The sephiroth are coded hermetic messages nested inside of otherwise innocent texts or books.
The term is derived from the proto-Hebrew, meaning, “that which comes forth,” and is often associated with the Kabbalah and the Tree of Life. However, the origin of the term predates these traditions in occult and mystic circles.
Sephiroth were considered food or messages for the soul, and were a vehicle by which adepts and mystics awakened seekers of deeper truths.
Many sephiroth are deeply ancient spiritual maxims that were once codified in the Book of Creation.
They often appear seamlessly in ancient religious and historical texts, chiefly from the Middle East and Europe dating back to the Bronze Age.
The Bible, both the New and Old Testaments, are rich in sephiroth, as is the Quran. Much of the Apocrypha is also laden with sephiroth.
These messages were implanted by true mystics in the hopes of awakening the average man or woman that had fallen in with a mundane belief system.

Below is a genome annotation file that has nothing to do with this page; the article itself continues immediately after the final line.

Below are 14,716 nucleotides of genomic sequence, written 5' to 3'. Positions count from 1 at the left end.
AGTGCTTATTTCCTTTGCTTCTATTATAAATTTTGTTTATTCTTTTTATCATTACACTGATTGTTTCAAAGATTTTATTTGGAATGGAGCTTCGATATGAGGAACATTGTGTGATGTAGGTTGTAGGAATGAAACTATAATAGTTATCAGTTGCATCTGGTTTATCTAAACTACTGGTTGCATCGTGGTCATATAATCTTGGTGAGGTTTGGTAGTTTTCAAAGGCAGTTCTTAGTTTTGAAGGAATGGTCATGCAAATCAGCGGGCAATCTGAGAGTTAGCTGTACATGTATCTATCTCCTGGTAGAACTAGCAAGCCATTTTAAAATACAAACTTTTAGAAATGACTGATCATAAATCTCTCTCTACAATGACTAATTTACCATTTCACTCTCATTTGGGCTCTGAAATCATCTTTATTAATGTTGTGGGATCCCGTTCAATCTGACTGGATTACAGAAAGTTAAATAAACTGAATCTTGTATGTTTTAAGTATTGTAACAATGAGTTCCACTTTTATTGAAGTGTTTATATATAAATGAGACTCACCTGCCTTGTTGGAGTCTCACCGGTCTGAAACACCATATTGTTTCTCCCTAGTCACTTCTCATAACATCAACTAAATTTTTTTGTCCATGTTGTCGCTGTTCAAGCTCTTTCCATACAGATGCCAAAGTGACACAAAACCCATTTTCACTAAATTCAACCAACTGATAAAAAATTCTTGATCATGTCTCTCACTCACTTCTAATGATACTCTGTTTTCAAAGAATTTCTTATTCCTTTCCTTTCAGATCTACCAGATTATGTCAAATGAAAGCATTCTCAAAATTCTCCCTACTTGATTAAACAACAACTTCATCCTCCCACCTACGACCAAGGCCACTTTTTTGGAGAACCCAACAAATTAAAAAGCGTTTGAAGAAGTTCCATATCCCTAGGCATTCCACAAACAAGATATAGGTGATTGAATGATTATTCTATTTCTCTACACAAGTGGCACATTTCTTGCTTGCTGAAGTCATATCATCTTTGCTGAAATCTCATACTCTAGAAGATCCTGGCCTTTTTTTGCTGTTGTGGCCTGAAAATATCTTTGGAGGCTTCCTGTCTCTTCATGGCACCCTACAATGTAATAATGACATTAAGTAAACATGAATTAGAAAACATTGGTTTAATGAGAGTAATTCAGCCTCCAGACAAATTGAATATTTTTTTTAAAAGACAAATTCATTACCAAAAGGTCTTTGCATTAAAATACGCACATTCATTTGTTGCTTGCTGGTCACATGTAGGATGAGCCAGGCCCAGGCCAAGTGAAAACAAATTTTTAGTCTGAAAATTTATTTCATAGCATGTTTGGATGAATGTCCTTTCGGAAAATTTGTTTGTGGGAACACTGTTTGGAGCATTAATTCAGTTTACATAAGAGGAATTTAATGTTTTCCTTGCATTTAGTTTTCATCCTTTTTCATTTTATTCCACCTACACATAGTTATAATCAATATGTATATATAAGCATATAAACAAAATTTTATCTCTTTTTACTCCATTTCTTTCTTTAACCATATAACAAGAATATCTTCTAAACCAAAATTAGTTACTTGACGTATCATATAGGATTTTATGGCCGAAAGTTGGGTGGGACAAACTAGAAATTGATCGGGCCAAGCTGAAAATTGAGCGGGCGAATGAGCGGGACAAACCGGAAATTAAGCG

Much of the sephiroth found in the Old Testament are acts of sedition against the Levitical Priesthood, who had fashioned much of the books of the Old Testament as weaponized disinformation.
The nuggets of wisdom and truth that may be drawn out from the sephiroth exist in contrast to the mainstream contents of these books, which are anti-spiritual and against the teachings of natural law.
The most well known sephiroth in the Bible is probably Matthew 7:7, which states: “Ask, and it shall be given you; seek, and ye shall find; knock, and it shall be opened unto you.”
This is the hermetic maxim of foundry and manifestation, which declares that what you send out into the universe, you will receive. What the seeker seeks, so they find.
Occult knowledge like this is littered throughout the Bible, but it takes Eyes to See in order to spot and appreciate it.